Whatever be the cause, it is certain that we are much influenced by custom : it hath an effect upon our pleasures, upon our actions, and even upon our thoughts and sentiments. Habit makes no figure during the vivacity of youth : in mid. dle age it gains ground; and in old age governs without controul. In that period of life, generally speaking, we eat at a certain hour, take ex. ercise at a certain hour, go to rest at a certain hour, all by the direction of habit : nay, a par
* If all the year were playing holidays, i
To sport would be as tedious as to work :
First part Henry IV. AC 1. Sci 3. Vol. I.
ticular seat, table, bed, comes to be effential ; and a habit in any of these cannot be controlled without uneasiness.
Any flight or moderate pleasure frequently reiterated for a long time, forms a peculiar connection between us and the thing that causes the pleasure. This connection, termed babit, has the effect to awaken our desire or appetite for that thing when it returns not as usual. During the course of enjoyment, the pleasure rises infenfibly higher and higher till a habit be established ; at which time the pleasure is at its height. It continues not however stationary : the same customary reiteration which carried it to its height, brings it down again by insensible degrees, even lower than it was at first : but of that circumstance afterward. What at present we have in view, is to prove by experiments, that those things which at first are but moderately agreeable, are the apteft to become habitual. Spiritous liquors, at first scarce agreeable, readily produce an habitual appetite : and custom prevails so far, as even to make us fond of things originally disagreeable, such as coffee, affafætida, and tobacco; which is pleasantly illuftrated by Congreve :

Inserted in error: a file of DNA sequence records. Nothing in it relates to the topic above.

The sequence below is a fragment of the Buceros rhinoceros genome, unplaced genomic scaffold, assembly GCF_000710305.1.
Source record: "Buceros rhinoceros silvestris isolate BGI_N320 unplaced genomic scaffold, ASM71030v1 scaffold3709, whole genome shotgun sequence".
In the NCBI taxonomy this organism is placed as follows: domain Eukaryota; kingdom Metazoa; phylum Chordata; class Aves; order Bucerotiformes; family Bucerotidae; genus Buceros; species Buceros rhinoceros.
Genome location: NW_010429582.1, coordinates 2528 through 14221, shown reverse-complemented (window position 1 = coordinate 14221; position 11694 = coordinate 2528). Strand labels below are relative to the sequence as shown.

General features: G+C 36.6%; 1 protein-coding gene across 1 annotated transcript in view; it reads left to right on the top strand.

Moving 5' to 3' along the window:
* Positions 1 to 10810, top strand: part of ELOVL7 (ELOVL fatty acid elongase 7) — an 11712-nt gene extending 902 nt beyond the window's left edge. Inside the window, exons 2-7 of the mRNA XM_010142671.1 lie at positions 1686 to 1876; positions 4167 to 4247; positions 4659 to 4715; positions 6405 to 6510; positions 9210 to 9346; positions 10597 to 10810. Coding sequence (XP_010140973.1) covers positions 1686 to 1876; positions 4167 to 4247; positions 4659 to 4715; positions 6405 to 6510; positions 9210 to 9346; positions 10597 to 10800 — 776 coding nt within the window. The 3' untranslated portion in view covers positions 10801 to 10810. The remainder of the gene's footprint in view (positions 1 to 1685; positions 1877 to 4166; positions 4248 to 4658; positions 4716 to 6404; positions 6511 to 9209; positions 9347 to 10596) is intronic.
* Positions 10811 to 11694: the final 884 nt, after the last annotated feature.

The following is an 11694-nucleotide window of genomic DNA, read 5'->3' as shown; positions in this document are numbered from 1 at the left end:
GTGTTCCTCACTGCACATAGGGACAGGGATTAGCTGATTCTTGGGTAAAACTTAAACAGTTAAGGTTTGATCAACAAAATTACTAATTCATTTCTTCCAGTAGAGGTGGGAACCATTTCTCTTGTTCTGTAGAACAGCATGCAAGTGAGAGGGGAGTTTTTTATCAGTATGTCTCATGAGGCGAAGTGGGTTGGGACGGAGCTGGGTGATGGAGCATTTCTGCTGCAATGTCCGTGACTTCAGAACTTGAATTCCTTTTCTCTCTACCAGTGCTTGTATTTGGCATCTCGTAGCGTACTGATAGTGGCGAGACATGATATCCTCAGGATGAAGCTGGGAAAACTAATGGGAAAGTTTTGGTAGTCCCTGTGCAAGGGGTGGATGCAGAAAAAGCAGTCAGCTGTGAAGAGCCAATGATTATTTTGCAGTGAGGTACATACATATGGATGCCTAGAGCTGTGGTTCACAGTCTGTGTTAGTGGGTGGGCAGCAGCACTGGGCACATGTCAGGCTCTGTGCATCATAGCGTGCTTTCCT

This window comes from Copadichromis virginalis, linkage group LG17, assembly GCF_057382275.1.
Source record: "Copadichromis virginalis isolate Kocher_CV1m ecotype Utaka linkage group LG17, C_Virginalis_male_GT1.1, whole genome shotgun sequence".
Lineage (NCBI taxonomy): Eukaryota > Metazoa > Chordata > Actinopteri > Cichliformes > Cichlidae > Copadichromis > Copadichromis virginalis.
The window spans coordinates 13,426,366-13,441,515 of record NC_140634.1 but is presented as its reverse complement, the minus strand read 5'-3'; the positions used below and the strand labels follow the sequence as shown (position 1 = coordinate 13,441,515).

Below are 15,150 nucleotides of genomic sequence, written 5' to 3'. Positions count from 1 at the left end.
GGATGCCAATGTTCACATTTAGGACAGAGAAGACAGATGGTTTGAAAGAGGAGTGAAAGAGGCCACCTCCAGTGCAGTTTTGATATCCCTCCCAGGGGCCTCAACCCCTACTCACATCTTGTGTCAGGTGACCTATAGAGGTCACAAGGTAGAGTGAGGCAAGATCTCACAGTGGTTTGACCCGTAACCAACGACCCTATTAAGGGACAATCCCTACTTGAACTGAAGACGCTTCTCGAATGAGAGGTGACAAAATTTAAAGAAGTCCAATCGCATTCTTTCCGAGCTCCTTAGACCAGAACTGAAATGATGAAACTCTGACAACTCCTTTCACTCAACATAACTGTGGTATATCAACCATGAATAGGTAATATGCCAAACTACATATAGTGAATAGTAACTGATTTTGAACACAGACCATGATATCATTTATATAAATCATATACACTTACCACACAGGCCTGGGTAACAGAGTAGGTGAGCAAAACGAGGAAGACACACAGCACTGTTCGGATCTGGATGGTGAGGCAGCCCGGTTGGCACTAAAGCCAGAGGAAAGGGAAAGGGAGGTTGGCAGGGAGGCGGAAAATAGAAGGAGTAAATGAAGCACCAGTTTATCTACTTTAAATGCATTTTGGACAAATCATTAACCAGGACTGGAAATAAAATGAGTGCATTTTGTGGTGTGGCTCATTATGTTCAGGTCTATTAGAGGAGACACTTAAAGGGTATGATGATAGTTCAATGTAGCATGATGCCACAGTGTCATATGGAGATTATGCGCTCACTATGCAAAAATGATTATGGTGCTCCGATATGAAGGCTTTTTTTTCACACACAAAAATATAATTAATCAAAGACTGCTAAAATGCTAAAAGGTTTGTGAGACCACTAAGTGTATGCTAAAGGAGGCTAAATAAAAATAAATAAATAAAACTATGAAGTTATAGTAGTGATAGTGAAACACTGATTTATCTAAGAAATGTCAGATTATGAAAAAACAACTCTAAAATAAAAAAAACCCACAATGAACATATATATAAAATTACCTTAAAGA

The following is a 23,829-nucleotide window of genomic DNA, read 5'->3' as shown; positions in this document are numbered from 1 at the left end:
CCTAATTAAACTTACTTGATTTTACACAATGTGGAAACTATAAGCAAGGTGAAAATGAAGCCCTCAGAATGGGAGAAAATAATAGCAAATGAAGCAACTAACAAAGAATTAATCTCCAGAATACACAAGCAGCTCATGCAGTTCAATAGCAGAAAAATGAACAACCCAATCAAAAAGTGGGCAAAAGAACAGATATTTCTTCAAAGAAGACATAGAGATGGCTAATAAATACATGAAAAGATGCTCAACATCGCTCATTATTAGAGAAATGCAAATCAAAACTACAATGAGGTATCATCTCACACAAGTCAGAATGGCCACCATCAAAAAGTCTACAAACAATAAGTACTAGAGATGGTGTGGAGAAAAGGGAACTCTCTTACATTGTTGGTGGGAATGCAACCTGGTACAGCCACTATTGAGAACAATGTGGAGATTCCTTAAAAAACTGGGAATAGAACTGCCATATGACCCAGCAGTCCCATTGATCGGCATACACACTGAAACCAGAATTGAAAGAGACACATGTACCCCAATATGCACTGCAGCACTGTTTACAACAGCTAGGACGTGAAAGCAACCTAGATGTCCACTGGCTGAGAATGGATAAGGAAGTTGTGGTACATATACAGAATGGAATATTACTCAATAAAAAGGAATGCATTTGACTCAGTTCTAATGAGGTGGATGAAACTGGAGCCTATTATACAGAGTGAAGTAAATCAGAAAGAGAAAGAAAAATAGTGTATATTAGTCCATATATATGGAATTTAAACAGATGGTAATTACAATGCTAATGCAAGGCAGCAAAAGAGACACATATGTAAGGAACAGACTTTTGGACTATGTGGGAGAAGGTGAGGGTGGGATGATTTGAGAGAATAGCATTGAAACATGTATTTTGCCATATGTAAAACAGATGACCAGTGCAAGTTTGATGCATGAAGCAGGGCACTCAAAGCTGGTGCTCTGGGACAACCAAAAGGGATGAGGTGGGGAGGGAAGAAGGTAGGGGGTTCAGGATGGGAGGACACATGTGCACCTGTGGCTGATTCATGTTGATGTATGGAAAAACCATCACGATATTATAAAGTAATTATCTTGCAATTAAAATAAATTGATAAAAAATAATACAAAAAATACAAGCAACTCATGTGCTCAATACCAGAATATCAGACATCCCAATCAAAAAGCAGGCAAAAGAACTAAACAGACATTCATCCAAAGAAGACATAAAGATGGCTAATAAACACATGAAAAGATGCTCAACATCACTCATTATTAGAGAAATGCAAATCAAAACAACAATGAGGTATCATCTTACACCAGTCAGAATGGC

Fainall. For a passionate lover,methinks you are a man fomewhat too discerning in the failings of your mistress.
Mirabell. And for a discerning mån, somewhat tou passionate a lover; for I like her with all her faults ; nay like her for her faults. Her follies are so natural,